The Elders at the Falls
by Ursula K. Le Guin
In 1958 a dam was completed below the great falls of the Columbia River at Celilo, where for thousands of years there had been a town, and, when the salmon came up the river to spawn, a great fishery and meeting place for peoples from all over the region.
I heard this story.
They stood all day with their backs turned.
They stood there just above the river
all the long day with their backs turned
to what was happening.
Like the chorus in ancient tragedies,
not the heroes but the old people
who do not see the battle,
the sacrifice, the murder,
they stood and listened to the messenger,
the voice that tells the story.
The voice they listened to
that had spoken all their lives
and all the lives before them
telling its story, their story, that great voice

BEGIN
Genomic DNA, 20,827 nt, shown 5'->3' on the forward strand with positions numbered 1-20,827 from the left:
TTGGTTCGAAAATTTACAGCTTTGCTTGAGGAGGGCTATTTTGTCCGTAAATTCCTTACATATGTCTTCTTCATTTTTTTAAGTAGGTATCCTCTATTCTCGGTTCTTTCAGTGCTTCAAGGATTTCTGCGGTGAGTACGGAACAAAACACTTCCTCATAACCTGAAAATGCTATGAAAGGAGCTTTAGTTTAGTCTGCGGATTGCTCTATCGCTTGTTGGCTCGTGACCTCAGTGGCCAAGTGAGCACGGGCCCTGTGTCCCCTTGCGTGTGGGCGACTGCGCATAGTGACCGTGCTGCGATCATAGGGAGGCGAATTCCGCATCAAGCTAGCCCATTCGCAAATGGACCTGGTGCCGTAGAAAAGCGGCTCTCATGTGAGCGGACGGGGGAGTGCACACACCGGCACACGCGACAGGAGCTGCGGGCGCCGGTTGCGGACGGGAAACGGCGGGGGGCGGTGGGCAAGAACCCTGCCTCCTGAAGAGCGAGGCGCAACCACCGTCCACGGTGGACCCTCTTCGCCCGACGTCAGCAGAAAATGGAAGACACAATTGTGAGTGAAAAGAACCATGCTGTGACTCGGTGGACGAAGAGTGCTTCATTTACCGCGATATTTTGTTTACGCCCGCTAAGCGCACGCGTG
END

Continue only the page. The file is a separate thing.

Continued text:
grew smaller, became less,
all day, until
it was silent.
They turned around then.
They turned and looked at the flat lake of silence.
As of 2010, Ursula K. Le Guin has published twenty-one novels, eleven volumes of short stories, three collections of essays, twelve books for children, six volumes of poetry and four of translation, and has received many awards: Hugo, Nebula, National Book Award, PEN-Malamud, etc. Her recent publications include a volume of poetry, Incredible Good Fortune, the novel Lavinia, and an essay collection, Cheek by Jowl. She lives in Portland, Oregon.
Image: Native Americans fishing at Celilo Falls, Oregon. Found vernacular photograph circa 1940.